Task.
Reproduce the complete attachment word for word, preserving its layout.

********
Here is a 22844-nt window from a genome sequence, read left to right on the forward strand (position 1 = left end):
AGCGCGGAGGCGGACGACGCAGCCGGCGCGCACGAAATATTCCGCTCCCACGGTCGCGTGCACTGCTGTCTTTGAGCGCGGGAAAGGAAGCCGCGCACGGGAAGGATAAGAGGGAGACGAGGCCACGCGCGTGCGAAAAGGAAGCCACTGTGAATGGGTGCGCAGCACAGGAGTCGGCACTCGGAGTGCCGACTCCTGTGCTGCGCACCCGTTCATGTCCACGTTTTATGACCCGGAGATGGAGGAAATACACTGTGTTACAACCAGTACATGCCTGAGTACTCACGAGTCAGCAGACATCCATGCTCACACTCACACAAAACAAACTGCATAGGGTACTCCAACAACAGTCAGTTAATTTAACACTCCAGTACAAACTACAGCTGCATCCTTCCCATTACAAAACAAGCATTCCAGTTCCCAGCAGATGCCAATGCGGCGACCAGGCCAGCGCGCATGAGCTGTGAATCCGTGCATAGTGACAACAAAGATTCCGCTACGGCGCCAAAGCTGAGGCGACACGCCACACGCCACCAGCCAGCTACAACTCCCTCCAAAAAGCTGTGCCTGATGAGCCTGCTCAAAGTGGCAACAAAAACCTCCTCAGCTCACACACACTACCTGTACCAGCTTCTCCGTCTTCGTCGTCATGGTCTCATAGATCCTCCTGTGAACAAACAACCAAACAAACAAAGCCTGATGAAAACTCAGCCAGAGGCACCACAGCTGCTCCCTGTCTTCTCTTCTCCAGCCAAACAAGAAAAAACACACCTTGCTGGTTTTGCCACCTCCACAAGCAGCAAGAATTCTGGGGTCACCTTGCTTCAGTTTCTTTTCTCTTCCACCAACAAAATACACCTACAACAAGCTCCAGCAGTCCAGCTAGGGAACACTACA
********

Here is a 22844-nt window from a genome sequence, read left to right on the forward strand (position 1 = left end):
AGCGCGGAGGCGGACGACGCAGCCGGCGCGCACGAAATATTCCGCTCCCACGGTCGCGTGCACTGCTGTCTTTGAGCGCGGGAAAGGAAGCCGCGCACGGGAAGGATAAGAGGGAGACGAGGCCACGCGCGTGCGAAAAGGAAGCCACTGTGAATGGGTGCGCAGCACAGGAGTCGGCACTCGGAGTGCCGACTCCTGTGCTGCGCACCCGTTCATGTCCACGTTTTATGACCCGGAGATGGAGGAAATACACTGTGTTACAACCAGTACATGCCTGAGTACTCACGAGTCAGCAGACATCCATGCTCACACTCACACAAAACAAACTGCATAGGGTACTCCAACAACAGTCAGTTAATTTAACACTCCAGTACAAACTACAGCTGCATCCTTCCCATTACAAAACAAGCATTCCAGTTCCCAGCAGATGCCAATGCGGCGACCAGGCCAGCGCGCATGAGCTGTGAATCCGTGCATAGTGACAACAAAGATTCCGCTACGGCGCCAAAGCTGAGGCGACACGCCACACGCCACCAGCCAGCTACAACTCCCTCCAAAAAGCTGTGCCTGATGAGCCTGCTCAAAGTGGCAACAAAAACCTCCTCAGCTCACACACACTACCTGTACCAGCTTCTCCGTCTTCGTCGTCATGGTCTCATAGATCCTCCTGTGAACAAACAACCAAACAAACAAAGCCTGATGAAAACTCAGCCAGAGGCACCACAGCTGCTCCCTGTCTTCTCTTCTCCAGCCAAACAAGAAAAAACACACCTTGCTGGTTTTGCCACCTCCACAAGCAGCAAGAATTCTGGGGTCACCTTGCTTCAGTTTCTTTTCTCTTCCACCAACAAAATACACCTACAACAAGCTCCAGCAGTCCAGCTAGGGAACACTACA